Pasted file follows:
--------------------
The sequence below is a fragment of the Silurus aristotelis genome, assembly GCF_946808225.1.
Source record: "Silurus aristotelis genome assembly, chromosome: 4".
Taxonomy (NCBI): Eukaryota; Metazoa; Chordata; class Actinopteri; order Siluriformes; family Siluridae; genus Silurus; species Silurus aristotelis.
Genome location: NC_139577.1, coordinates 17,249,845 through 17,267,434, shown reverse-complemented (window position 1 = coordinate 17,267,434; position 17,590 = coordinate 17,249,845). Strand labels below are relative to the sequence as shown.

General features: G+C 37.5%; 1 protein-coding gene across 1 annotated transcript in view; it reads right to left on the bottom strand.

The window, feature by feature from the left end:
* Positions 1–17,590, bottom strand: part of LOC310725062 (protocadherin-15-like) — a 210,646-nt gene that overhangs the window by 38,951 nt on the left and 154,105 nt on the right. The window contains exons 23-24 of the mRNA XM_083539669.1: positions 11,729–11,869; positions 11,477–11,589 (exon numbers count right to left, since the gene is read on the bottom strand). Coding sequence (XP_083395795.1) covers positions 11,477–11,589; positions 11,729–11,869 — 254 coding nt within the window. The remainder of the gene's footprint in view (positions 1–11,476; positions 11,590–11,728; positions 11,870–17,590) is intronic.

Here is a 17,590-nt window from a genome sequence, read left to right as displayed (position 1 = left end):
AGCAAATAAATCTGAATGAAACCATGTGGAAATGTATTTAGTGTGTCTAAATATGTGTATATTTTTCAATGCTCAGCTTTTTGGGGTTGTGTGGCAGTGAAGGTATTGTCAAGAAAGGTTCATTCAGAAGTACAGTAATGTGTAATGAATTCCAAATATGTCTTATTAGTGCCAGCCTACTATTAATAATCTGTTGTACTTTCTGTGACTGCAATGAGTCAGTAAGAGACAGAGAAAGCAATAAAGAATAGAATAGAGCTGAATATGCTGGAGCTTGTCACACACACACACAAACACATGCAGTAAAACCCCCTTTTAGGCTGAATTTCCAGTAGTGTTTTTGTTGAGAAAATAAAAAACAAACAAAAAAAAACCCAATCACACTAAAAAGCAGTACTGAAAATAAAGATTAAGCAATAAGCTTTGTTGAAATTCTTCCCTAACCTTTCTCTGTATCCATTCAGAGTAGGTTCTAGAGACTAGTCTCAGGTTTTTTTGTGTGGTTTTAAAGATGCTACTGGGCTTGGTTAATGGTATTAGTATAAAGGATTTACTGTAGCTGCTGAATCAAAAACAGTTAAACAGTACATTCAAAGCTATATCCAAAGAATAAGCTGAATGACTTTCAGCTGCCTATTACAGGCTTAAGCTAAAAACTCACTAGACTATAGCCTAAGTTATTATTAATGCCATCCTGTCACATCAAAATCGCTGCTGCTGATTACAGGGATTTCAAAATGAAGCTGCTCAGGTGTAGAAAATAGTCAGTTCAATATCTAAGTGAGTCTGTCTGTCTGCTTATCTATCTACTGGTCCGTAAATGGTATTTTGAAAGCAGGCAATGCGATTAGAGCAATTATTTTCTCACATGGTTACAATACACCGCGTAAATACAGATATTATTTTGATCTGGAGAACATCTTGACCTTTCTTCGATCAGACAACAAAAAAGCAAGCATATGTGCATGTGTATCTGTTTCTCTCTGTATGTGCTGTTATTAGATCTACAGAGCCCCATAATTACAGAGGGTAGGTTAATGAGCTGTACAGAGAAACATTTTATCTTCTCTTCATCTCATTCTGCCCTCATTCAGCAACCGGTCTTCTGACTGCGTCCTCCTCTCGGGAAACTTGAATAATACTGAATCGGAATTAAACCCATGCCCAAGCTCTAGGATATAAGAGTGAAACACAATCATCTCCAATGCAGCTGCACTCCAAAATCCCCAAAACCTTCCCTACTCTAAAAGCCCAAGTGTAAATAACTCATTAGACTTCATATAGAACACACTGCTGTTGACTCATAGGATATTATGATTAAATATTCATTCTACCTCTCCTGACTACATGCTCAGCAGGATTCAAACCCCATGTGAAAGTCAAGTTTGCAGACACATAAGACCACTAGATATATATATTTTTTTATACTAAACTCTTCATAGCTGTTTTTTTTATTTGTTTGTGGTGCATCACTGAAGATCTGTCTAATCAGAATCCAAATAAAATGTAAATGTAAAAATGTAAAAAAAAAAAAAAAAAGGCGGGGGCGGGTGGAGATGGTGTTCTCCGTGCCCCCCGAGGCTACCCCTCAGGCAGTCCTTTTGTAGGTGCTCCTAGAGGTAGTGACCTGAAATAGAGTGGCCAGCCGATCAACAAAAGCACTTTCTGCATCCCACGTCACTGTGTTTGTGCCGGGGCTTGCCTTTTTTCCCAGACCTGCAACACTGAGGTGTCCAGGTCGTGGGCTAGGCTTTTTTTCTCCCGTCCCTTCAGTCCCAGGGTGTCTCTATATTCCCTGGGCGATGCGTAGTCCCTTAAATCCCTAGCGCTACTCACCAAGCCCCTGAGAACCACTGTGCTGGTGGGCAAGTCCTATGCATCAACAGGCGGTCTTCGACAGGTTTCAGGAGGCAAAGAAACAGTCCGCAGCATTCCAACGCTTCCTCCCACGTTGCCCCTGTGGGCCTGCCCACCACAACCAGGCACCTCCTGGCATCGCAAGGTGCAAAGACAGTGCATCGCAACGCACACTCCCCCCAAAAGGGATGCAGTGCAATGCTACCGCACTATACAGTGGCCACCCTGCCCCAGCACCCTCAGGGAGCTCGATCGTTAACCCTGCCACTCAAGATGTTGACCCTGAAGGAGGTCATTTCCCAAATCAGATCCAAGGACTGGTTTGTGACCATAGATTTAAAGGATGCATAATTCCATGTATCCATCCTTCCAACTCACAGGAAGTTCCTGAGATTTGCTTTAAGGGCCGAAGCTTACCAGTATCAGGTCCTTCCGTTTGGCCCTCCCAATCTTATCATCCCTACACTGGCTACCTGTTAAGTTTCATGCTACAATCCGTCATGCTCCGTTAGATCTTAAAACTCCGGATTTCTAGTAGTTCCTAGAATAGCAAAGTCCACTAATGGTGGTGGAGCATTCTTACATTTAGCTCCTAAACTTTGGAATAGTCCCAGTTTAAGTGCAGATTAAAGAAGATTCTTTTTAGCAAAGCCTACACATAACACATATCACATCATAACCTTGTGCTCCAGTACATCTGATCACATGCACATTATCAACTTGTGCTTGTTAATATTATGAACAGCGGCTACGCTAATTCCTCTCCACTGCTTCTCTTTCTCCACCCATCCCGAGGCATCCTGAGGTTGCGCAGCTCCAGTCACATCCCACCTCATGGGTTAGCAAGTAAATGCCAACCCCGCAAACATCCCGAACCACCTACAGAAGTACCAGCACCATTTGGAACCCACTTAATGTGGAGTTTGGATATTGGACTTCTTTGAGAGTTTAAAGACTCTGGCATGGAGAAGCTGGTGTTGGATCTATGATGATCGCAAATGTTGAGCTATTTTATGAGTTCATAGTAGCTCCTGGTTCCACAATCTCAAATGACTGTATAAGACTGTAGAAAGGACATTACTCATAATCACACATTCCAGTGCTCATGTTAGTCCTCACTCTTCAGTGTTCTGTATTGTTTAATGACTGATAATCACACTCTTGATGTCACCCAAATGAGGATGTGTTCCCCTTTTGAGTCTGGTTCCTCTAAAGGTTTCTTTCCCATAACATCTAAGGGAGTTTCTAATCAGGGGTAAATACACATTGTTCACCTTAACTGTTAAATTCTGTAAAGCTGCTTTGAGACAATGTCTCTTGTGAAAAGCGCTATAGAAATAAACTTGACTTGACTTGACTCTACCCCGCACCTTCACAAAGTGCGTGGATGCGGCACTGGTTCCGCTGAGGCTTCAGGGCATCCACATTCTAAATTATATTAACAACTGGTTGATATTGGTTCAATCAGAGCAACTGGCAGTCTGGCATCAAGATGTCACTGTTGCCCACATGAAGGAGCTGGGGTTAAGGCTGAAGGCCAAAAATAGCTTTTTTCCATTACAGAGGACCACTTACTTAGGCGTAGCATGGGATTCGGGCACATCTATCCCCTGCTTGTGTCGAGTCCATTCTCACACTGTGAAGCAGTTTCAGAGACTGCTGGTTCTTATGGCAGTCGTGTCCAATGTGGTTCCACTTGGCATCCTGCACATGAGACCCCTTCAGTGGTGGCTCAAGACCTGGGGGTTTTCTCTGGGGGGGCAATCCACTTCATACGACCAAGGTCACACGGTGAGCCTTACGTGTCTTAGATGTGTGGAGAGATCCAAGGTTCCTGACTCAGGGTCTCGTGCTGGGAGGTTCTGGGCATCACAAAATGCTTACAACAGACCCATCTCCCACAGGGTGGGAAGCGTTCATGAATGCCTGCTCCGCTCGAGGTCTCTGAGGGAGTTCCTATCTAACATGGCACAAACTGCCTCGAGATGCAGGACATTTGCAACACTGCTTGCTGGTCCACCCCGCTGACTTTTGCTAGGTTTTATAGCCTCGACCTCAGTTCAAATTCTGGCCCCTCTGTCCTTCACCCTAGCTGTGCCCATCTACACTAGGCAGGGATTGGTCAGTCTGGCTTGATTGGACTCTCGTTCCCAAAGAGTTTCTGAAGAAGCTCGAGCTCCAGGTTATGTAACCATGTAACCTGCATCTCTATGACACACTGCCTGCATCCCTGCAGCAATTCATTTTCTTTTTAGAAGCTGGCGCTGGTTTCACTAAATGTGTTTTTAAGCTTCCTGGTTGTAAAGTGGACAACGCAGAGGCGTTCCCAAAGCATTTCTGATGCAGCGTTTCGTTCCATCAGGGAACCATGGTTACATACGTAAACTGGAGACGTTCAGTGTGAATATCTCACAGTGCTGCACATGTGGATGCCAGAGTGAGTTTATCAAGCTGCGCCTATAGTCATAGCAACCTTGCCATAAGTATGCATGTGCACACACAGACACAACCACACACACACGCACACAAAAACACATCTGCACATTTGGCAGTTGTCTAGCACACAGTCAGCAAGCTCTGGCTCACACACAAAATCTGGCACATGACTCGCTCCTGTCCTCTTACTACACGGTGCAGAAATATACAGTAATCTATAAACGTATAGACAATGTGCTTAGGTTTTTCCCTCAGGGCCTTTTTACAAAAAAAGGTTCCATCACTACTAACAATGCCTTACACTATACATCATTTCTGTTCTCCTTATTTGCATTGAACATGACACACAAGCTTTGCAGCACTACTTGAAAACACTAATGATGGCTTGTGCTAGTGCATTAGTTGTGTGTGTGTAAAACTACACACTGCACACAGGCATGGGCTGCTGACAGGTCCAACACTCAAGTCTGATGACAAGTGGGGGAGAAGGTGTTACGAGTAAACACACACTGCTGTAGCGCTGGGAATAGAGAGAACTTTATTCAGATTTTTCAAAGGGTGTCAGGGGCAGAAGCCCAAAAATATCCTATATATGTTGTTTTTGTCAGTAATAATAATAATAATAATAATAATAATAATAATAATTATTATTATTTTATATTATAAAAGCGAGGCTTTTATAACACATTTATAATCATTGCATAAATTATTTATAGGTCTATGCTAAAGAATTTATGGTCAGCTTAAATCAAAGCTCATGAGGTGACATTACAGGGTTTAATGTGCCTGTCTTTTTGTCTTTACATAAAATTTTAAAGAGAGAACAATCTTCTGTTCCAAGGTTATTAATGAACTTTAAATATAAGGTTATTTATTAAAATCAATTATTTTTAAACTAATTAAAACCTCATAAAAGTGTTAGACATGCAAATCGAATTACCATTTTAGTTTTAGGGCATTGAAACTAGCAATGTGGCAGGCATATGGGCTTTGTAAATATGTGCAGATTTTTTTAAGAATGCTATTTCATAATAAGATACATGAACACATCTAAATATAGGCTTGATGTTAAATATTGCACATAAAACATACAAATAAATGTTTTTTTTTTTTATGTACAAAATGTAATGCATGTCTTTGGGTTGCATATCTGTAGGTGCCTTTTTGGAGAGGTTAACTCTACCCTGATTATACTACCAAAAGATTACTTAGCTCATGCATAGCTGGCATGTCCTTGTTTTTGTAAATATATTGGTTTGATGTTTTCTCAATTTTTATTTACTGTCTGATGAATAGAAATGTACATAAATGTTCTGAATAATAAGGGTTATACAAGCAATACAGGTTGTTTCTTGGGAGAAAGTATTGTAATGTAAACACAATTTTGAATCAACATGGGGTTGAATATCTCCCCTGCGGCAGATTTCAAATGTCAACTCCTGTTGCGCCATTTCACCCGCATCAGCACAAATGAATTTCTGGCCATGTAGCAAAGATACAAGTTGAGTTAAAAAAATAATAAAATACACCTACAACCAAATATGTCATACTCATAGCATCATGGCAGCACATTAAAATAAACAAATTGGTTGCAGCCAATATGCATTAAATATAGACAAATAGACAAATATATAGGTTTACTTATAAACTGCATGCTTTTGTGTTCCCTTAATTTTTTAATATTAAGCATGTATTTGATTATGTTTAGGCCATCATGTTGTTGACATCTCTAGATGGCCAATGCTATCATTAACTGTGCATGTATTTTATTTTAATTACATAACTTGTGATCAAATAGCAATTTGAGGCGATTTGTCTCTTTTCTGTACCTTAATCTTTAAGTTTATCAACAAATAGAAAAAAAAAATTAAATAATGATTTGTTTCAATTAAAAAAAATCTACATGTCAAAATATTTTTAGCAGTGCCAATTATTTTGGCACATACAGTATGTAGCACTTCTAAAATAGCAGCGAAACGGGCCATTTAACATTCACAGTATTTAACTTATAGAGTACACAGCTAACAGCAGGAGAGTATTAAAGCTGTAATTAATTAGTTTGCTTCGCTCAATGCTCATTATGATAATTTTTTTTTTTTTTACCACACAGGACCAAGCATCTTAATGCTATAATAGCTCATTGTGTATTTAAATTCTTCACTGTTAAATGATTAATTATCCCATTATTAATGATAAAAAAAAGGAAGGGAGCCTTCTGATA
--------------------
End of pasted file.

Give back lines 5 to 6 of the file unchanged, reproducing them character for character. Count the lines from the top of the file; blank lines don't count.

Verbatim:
General features: G+C 37.5%; 1 protein-coding gene across 1 annotated transcript in view; it reads right to left on the bottom strand.

The window, feature by feature from the left end: